ULN2003 based controller module for stepper motor

I bought the following stepper motor with a ULN2003 based controller module and I am trying to get my head around how the darlingtons in the ULN2003 chip are arranged in a H-bridge for each stepper motor coil.

|500x500

I have looked at the datasheet (http://cdselectronics.com/kits/uln2003.PDF

It shows the elements in the chip as diodes with 1 input and 1 output.

How do you get a H-bridge from a diode?

Yes, you are correct! Did you have a question though?

MarkT: Yes, you are correct! Did you have a question though?

Sorry I was trying to get a web link to my attachments so I could show them inline.....not possible though. Just linked the images externally.

Ah, I see you've updated the original post from its austere initial version! I can understand your confusion - there are no H-bridges, this is a unipolar motor and driver, there are 4 individual coils sharing a common return. You only need current in one coil at a time (or two, depending on wave-mode or full-step mode), and the current direction doesn't reverse.

Internally such a 5-wire motor is a 6-wire motor with the two centre-taps commoned.

MarkT:
Ah, I see you’ve updated the original post from its austere initial version! I can understand
your confusion - there are no H-bridges, this is a unipolar motor and driver, there are 4 individual coils
sharing a common return. You only need current in one coil at a time (or two, depending on wave-mode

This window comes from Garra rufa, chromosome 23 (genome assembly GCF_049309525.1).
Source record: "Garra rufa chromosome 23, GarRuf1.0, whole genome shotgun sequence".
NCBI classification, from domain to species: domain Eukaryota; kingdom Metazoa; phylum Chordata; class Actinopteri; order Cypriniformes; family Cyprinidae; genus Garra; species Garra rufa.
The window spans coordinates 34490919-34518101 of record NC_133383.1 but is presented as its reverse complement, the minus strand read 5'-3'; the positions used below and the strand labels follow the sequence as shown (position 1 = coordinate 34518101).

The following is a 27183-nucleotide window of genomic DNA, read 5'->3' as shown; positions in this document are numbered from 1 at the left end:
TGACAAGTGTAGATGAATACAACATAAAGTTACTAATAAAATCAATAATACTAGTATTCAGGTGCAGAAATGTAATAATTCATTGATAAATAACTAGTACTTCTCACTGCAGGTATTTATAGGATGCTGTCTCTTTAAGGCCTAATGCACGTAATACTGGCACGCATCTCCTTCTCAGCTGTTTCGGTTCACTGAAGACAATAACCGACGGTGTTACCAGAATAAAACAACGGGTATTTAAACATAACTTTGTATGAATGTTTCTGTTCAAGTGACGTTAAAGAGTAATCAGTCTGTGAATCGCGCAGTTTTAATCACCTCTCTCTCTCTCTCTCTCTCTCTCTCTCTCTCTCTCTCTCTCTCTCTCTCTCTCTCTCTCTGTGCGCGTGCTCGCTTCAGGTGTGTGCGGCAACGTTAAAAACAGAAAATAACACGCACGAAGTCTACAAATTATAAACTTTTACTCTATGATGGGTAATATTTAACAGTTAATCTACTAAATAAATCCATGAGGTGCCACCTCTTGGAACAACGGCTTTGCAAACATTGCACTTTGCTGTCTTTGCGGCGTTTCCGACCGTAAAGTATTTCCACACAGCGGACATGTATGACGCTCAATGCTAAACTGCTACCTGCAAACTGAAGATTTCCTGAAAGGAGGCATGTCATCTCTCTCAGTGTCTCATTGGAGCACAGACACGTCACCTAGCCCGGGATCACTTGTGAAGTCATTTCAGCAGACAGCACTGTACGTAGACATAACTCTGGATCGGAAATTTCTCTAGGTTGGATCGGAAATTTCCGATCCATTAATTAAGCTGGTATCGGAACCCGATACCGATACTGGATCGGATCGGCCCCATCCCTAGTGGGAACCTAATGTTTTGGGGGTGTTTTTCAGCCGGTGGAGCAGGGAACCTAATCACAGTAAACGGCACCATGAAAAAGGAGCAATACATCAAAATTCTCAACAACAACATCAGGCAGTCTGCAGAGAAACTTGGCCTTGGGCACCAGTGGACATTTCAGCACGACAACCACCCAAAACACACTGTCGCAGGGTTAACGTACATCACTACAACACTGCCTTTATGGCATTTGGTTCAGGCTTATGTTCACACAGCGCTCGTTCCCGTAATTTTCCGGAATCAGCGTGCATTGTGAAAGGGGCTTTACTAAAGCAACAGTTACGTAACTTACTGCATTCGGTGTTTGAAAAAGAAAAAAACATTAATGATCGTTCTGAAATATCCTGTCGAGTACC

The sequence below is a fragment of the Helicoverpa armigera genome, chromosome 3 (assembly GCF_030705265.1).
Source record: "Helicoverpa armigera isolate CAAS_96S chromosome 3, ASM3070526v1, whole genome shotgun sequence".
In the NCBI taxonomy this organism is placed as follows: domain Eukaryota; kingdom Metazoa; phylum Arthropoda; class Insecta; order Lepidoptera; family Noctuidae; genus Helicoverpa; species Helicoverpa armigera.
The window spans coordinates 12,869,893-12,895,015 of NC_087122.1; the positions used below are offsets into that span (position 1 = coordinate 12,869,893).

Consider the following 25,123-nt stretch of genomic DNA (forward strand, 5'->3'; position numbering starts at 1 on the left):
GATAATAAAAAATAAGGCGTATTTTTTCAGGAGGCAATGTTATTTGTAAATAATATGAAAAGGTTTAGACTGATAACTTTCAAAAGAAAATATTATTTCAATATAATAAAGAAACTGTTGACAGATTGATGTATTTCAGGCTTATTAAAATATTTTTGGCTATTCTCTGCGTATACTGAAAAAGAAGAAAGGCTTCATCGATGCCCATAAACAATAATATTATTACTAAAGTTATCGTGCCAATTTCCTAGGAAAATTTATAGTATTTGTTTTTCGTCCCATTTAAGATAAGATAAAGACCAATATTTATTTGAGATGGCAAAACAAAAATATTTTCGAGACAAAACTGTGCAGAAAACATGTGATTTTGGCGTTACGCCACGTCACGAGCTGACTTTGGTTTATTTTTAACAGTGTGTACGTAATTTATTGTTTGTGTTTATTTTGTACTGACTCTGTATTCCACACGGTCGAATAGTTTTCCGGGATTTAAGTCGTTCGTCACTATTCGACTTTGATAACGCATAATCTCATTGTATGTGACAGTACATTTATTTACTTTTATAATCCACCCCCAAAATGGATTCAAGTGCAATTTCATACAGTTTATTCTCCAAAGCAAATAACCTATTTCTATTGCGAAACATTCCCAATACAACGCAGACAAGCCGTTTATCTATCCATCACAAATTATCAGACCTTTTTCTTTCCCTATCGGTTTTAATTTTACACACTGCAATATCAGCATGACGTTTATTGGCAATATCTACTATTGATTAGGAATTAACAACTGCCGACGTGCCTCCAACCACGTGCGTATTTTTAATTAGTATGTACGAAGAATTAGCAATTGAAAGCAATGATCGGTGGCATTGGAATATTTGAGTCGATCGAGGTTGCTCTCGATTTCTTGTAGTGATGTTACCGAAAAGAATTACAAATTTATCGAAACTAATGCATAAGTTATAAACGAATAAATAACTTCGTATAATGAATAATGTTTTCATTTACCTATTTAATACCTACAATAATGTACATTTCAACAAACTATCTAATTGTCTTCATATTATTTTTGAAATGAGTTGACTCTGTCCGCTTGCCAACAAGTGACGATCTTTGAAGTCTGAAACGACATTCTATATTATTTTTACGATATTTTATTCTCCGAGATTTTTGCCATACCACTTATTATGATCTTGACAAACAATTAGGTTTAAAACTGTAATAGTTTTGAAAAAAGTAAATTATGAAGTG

or full-step mode), and the current direction doesn’t reverse.

Internally such a 5-wire motor is a 6-wire motor with the two centre-taps commoned.

So with this driver module I take it you can’t do reverse steps?
I believe you can also use 5 wire stepper motors as a bipolar stepper if you wish?

Yes you can do reverse steps. You are confusing the fact that current can flow in different directions at different times in a coil with the notion of stepping. Both this and bipolar motors step between states, 4 full steps per electrical cycle. In a unipolar motor each step is a separate coil energized, in a bipolar motor only two coils, but each has two polarities, so 4 states again.

I get it now. It is some what similar to multiplexing LEDs in an array.

There are 4 (sets of) coils. One of the wires (the red one?) is wired to one end of all coils. The other end of each coil is wired to one of the other 4 wires. Connecting any of those other 4 wires to ground activates the corresponding coil. By activating the coils in alternating patterns, you control the movement of the motor.